Category: Politics

A Muslim man on a quest to introduce Hebrew in anti-Israel Indonesia

Hebrew is unlikely to be among the most preferred list of foreign languages to learn in Indonesia. Not just because it is the language of Israel, the country that most Indonesians have a hostile view to, but also because there was not a place that offered the courses.

But a Muslim man who studied at an Islamic boarding school in East Java and earned his degree in Arabic literature from Al Azhar University in Cairo, Sapri Sale, saw this as an opportunity to introduce the language in Muslim-majority Indonesia.

Sapri said there is nothing political or ideological in his mission to teach Hebrew in a country where solidarity with Palestine is a strong issue and Israel is regarded as the enemy. He also said despite the religious and political contexts, he just wanted to introduce Hebrew as a language worth learning for Indonesians just like any other foreign language.

“We lack information about Israel because we don’t have access to their language,” he said on the sidelines of the course earlier this week, which is held every Monday and Wednesday at the office of Indonesian Conference on Religion and Peace (ICRP) in Central Jakarta.

“It’s like the old saying, ‘keep your friends close, but your enemies closer’, by learning their language so we can understand them better,” he added.

Sapri Sale showed his students how to write in Hebrew during a session at the office of Indonesian Conference on Religion and Peace (ICRP) in Central Jakarta. Photo: The Parrot/Ismira Lutfia Tisnadibrata

The course at ICRP is the first one that has been open to the public, but Sapri has taught private courses for groups in several places in Jakarta since August 2017. Now that he’s open with his activities, he said that various groups in other parts of the country have asked him to teach them.

According to Sapri, unlike in Saudi Arabia and other Middle Eastern countries where Indonesian as a language is learned out of necessity because of the significant presence of Indonesian migrant workers there, Indonesian is introduced in Israel through cultural studies program in university.

Sapri became interested in learning Hebrew during his student days in Egypt in the early 1990s and noted that Egyptians in general see Israel as an enemy.

“It triggered my curiosity, so I decided to learn Hebrew to be able to know more about it,” he said, adding that he self-taught himself the language for two years and at the beginning he used second-hand text books from Cairo University’s Jewish literature studies. He then took a Hebrew course at the Israeli Academic Center in Cairo.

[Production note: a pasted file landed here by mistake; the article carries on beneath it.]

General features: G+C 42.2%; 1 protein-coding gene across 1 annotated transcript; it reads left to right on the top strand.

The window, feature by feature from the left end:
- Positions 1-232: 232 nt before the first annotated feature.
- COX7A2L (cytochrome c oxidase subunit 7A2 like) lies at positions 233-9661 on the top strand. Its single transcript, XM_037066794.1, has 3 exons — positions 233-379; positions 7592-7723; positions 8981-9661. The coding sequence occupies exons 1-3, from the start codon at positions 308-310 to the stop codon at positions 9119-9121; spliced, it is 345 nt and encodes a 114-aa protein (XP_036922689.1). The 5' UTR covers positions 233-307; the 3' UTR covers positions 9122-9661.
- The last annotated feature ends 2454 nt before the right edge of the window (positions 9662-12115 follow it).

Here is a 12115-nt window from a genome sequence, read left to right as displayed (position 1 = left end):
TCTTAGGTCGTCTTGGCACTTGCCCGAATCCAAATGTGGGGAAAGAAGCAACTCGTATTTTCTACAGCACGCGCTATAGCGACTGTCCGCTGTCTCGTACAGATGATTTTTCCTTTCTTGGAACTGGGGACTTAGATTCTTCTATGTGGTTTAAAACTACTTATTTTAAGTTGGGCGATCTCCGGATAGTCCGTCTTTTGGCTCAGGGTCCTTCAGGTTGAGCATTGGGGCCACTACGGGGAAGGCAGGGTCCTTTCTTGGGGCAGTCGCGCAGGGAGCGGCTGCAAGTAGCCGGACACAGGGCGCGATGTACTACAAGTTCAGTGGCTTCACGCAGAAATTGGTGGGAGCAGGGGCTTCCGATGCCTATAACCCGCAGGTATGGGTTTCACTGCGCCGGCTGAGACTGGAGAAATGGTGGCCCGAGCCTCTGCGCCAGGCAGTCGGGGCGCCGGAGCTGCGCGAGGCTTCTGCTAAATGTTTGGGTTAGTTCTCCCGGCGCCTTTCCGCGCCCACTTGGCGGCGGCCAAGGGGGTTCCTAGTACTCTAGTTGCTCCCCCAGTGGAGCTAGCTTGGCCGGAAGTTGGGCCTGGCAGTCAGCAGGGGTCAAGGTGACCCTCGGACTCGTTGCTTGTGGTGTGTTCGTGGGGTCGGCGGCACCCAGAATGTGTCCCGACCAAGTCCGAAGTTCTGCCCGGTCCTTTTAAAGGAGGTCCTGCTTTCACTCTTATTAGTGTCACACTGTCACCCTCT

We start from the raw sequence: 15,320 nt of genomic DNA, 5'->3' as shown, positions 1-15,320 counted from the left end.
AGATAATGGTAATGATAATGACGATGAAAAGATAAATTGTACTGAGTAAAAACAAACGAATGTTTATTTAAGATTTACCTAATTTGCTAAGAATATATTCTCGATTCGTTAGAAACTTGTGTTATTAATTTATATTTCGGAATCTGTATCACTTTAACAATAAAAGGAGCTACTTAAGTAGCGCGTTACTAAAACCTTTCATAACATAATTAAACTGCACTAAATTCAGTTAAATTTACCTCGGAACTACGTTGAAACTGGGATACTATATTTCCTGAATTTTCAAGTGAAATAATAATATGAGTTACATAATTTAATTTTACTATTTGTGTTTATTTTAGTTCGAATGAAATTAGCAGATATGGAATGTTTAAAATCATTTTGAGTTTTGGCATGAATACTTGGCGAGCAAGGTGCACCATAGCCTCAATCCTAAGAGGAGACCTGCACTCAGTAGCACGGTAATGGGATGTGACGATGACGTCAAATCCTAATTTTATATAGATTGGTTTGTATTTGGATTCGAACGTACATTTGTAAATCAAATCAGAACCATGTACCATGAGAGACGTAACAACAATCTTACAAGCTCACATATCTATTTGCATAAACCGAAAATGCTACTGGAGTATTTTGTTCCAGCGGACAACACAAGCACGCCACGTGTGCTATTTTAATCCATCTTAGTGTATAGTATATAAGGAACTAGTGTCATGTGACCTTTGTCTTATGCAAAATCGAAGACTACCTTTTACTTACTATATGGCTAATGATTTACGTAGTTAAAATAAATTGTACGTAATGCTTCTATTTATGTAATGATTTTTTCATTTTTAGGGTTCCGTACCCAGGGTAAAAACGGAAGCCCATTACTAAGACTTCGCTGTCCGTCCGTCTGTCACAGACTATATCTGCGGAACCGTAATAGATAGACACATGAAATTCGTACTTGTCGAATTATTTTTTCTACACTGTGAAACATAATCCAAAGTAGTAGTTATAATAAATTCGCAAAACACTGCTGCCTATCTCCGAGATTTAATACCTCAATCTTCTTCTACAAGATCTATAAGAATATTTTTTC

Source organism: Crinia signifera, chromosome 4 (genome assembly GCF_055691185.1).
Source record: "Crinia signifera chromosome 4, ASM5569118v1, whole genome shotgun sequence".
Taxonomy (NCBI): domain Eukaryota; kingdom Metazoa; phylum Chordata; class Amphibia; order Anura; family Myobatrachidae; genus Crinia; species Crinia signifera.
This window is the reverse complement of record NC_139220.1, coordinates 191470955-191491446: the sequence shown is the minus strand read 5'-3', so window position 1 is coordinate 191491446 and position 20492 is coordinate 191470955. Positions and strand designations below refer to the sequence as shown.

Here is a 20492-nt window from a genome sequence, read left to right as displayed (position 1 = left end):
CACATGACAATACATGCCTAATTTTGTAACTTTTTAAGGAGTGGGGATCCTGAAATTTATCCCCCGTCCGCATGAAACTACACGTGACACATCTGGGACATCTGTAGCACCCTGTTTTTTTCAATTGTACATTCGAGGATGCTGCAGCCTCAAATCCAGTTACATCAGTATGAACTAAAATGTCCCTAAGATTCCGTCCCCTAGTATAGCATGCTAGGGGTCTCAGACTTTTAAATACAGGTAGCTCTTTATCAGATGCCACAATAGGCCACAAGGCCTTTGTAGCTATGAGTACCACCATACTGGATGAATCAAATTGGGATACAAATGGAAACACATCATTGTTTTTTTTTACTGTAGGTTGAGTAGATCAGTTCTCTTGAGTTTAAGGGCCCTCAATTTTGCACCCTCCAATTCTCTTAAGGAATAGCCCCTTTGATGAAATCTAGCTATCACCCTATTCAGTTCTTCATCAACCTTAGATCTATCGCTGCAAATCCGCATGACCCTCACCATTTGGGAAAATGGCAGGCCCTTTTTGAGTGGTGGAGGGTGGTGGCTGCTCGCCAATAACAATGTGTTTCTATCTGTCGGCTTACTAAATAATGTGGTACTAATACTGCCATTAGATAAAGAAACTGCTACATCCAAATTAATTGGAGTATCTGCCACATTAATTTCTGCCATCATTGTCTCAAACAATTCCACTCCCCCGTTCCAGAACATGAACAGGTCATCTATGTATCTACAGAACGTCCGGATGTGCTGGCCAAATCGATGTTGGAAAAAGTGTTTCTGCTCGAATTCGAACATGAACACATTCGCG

Sapri, who also teaches Arabic, is aware that his positive intention to promote the language would result in a backlash against him and he has found himself the target of verbal intimidation from those who find his activities unacceptable.

“People have even called me ‘Sapri Jewish’, in a sarcastic way,” he said.

Sapri also wrote the first-ever Indonesian-Hebrew dictionary which he worked on for 10 years. The dictionary is divided into three parts, dictionaries for Indonesian-Hebrew and Hebrew-Indonesian as well as a glossary and was launched in late February.

Sapri said he was not surprised that he could not find a publisher that wanted to publish a book potential to trigger controversy, so he foot the bill to have the dictionary with 35,000 vocabularies published. As expected, major bookstore chains would not display it on their shelves, but Sapri said he could still make a sale through small, independent bookstores and online marketplaces.

The dictionary is acknowledged in the “Israel Berbahasa Indonesia” or Israel Speaks Indonesian official fan page on Facebook, which identifies its administrator as a government organization in Jerusalem and lists the Israeli foreign ministry’s web address in its profile.

His students come from different background, such as Alz Danny Wowor, a computer science lecturer at a university in Central Java and cryptography enthusiast. He signed up last month and since then, he has been commuting eight hours by train from Semarang in Central Java to Jakarta to learn the language in a 1.5-hour afternoon session. He takes the night train back to Semarang when the session is over.

“I have a keen interest in cryptography, and Israel is well-known for its sophisticated cryptography. I am learning the language so I can understand it better, such as the Atbash cypher,” Wowor said, adding that he hopes to study cryptography in Israel someday and learning Hebrew is part of his preparations.

Sapri said most of his students are Christians who want to improve their understanding of the Bible through its original language. They make up 70 percent of his students, with  the remaining 30 percent being Muslims.

“The 30 percent can learn Hebrew faster because as Muslims, we are usually taught to read the Qur’an in Arabic, so it makes them easier to understand Hebrew because of the similarities in the two languages,” he said.


Sapri said that geopolitical issues aside, he hopes Indonesians would not be “allergic” to learn Hebrew just because it is associated with Israel.

Musdah Mulia, the chairwoman of ICRP said the institution was willing to provide the space for the course because they share the same vision in developing better
understanding between faiths and cultures, though she is aware of the possible repercussion against the institution.